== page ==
Our reported case illustrates the diagnostic difficulties encountered in practice by the pathological laboratories in sub-Saharan Africa (absence of immunodetection techniques, lack of electron microscopy, and in situ hybridization). In fact, in our case, without the collaboration with a pathological laboratory in France, this diagnosis of squamous cell carcinoma would not have been established. Many studies have confirmed the role of oncogenic HPV in the genesis of neoplasia, as with squamous privileged location [1, 3]. Infections with HPV 16 and 18 are associated with a major risk of genital cancers, causing an increase in the frequency of these cancers [4].

Our clinical cases of squamous cell carcinoma cancer concerned a young woman who showed no particular medical history and who developed a cancer 3 years after her first sexual intercourse. However, the vulvae cancer is observed in the elderly between 6th and 7th decade with mucosa estrogen deficiency, according to the literature [1, 3]. In a study, Zekan et al. found 28% of HPV in the age group of 20–22 years and the induction period of cancer was estimated between 20 and 30 years after the first sexual intercourse [5]. According to Kokka et al., a woman who had her first sexual intercourse before the age of 16 years has a risk of an oncogenic HPV infection twice higher than the one whose first intercourse occurred after the age of 20 years [6]. The patient in our study reported to have had her first sexual intercourse at 20 years old and as such was deemed to have a lower risk of developing carcinoma. The risk of developing genital cancer is three times higher in women with almost ten sexual partners than in those having one partner [3]. In our case, the woman had only one sexual partner since her first sexual intercourse.

HPV infection and genital cancers are now considered as opportunistic infections in patients with human immunodeficiency virus [5]. Histologically, cancer of the vulva is a squamous cell cancer in 90% of cases and sarcomas or melanocarcinomas in 8% and other histological types are met in 2% [1]. It is known that immunohistochemical analyses have several advantages in the diagnosis: the positivity of cytokeratin markers and of the epithelial membrane antigen reflects the epithelial nature of this cancer, and the negativity of desmin and smooth muscle actin protein S100 markers allows excluding the diagnosis of sarcoma botrytis. In situ hybridization has allowed isolating the types of HPV. Usually, it is the low potential oncogenic papillomavirus types 6, 11, 42, and 55 which are found in the anogenital region [6]. The poorly differentiated carcinoma due to HPV is consistent with the opinion of Xu et al. and others who think that the papillomavirus is the instrument of pathology of undifferentiated vulva lesions [7].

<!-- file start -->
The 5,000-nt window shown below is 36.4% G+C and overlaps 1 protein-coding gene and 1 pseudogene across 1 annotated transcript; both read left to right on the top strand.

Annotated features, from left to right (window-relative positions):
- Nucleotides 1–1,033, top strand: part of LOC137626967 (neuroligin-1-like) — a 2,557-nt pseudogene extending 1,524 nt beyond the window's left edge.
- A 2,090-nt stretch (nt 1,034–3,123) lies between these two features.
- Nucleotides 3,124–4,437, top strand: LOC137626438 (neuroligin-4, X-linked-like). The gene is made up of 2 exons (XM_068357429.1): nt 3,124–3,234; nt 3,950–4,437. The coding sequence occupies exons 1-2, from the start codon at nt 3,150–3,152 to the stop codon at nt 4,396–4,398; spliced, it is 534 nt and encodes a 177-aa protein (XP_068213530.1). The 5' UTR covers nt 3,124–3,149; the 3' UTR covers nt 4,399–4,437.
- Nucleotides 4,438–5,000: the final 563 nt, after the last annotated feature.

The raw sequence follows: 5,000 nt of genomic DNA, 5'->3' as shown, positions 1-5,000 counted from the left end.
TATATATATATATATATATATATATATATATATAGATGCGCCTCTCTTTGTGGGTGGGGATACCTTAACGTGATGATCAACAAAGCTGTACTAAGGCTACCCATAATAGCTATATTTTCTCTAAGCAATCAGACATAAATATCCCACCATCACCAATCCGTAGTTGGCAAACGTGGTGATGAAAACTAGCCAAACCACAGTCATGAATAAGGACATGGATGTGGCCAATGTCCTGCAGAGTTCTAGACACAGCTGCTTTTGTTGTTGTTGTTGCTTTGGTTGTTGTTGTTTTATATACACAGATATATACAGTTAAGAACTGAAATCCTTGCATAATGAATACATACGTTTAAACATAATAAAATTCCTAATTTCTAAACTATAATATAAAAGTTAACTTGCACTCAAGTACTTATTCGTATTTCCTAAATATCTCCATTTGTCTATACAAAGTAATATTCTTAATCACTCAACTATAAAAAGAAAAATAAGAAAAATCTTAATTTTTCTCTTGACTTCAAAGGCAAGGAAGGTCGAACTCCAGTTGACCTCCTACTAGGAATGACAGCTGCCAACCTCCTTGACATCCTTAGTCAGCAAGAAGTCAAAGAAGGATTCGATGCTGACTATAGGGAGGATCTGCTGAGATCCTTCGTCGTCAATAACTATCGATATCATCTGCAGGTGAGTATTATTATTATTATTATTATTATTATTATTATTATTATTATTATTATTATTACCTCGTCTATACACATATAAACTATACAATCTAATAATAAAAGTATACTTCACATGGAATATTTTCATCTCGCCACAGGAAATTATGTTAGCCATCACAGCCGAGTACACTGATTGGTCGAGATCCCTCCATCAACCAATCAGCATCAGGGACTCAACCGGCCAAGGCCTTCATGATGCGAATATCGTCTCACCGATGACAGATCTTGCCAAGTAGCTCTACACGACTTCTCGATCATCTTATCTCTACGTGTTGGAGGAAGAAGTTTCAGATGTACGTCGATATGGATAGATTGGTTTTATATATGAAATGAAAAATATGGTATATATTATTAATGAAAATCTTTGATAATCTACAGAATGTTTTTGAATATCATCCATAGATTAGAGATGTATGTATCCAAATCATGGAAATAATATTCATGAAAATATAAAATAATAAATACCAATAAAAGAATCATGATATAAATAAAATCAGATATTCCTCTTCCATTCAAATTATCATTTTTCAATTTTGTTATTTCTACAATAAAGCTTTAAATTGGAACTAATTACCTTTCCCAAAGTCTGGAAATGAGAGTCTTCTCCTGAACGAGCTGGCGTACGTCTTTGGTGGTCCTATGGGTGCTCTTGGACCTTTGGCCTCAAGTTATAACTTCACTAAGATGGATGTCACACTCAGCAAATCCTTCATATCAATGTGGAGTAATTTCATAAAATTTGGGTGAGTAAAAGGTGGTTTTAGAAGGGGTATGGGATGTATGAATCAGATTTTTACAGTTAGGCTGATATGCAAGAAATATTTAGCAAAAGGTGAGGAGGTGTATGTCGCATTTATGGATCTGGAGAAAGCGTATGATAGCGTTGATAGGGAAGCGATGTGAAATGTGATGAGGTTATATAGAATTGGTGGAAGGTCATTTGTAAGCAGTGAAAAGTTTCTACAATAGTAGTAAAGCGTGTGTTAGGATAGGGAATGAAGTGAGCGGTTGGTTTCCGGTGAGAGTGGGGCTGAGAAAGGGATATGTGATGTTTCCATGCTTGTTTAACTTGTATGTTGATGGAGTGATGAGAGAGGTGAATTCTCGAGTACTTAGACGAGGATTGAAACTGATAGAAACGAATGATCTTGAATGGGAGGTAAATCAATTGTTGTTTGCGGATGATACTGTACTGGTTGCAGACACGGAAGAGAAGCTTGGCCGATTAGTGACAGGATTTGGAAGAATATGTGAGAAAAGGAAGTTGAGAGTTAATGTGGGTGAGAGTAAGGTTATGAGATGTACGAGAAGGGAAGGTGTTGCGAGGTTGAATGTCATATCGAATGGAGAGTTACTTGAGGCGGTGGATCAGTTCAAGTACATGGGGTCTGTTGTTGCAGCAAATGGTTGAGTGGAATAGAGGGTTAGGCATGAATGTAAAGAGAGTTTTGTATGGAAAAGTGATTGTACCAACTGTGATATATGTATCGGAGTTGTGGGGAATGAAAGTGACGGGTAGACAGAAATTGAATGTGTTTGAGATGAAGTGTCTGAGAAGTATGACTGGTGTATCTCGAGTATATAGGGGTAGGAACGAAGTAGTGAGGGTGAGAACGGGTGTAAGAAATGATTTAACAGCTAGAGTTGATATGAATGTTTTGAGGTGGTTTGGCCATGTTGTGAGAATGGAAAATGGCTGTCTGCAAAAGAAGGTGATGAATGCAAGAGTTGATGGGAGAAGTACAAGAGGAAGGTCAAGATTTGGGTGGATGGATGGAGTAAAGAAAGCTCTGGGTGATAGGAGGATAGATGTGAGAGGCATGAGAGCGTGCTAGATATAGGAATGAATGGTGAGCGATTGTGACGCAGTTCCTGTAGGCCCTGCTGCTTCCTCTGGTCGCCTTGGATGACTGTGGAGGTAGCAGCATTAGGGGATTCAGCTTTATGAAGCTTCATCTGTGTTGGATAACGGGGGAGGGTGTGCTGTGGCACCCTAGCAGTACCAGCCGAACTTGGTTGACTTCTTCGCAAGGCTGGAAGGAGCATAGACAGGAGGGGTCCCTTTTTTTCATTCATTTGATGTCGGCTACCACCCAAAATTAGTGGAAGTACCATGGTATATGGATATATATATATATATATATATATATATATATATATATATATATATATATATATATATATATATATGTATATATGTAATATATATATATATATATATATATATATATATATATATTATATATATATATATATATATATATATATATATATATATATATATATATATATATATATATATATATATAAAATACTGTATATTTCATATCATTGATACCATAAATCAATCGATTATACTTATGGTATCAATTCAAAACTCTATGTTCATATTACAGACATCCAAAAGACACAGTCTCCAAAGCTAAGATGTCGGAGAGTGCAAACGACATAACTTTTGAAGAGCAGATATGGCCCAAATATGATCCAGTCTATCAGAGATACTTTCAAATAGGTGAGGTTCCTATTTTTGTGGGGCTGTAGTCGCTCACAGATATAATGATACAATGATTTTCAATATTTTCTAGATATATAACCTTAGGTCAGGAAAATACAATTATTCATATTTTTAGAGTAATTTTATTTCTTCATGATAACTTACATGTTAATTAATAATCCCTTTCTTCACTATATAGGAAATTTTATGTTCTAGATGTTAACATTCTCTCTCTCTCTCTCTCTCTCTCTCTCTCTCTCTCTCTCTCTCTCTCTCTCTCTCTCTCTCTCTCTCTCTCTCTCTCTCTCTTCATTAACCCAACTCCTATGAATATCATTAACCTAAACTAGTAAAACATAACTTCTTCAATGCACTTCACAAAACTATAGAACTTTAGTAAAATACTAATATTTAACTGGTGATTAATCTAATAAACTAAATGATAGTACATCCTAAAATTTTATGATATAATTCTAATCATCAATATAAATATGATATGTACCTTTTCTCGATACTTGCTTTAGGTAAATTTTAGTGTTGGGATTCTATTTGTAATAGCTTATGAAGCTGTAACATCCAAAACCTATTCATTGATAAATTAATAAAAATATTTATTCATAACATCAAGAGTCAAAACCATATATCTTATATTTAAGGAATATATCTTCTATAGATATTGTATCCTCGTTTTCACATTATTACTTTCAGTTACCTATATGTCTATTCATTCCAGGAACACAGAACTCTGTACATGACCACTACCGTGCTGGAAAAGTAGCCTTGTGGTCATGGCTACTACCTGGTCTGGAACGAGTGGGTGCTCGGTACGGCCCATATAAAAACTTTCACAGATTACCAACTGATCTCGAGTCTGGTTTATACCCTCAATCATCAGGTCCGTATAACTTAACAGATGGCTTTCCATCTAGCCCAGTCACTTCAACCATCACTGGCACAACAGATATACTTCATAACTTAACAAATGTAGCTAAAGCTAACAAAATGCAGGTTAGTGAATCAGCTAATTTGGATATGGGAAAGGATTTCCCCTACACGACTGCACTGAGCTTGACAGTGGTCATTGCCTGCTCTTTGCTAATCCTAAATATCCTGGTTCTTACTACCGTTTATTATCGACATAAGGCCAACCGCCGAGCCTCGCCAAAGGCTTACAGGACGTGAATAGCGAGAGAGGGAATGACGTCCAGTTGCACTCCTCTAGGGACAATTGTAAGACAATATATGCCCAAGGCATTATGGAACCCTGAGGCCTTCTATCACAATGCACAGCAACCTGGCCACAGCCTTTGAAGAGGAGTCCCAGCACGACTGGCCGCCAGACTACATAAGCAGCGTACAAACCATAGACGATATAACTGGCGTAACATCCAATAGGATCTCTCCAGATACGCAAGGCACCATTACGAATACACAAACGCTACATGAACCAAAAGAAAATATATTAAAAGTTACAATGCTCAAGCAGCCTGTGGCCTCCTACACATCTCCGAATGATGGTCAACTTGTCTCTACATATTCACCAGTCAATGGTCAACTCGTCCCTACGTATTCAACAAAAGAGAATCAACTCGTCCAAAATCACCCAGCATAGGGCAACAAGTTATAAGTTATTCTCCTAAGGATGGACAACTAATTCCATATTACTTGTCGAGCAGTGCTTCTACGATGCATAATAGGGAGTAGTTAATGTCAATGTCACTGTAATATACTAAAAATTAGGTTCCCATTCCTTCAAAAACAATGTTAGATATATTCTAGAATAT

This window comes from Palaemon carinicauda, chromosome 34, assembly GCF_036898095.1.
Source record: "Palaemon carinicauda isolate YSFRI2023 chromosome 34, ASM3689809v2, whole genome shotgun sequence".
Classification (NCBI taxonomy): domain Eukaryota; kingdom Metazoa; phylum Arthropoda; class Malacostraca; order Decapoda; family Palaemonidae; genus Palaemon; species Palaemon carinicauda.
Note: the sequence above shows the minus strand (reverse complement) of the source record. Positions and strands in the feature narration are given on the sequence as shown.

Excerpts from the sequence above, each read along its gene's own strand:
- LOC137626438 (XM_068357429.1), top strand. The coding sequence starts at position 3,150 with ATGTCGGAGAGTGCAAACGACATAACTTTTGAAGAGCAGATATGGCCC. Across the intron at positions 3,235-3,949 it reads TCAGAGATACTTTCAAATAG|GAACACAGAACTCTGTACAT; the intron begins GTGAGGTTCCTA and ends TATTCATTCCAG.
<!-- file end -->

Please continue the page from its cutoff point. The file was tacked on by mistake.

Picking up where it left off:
On therapeutic side, treatment of this cancer is primarily surgical. Our patient received only chemotherapy with disappointing outcomes. Radiotherapy was required in our patient because chemotherapy combined with radiation therapy is often recommended for extended forms [4].

4. Conclusion

This case report shows the diagnostic difficulties of infections related to papillomavirus encountered by pathology laboratories in developing countries and poses the problem of providing adequate therapeutic care of such cancers in our country.

Competing Interests

The authors declare that they have no competing interests.

Authors’ Contributions

Tchin Darré and Kofi Amégbor were responsible for the conception of the study, participated in the study design, performed the laboratory analysis and interpretation, and wrote the paper. Lantam Sonhaye, Mazamaesso Tchaou, Abdoul-Samadou Aboubakari, and Bingo K. M’Bortche were involved in the clinical and therapeutic management of the patient; they have reviewed the paper. Gado Napo-Koura was responsible for the overall scientific management of the study and the preparation of the final paper. All the authors have read and approved the final paper to be submitted for publication.


The authors would like to thank Dr. Dadja Essoya Landoh, epidemiologist, scientific writer, for reviewing and copyediting the paper.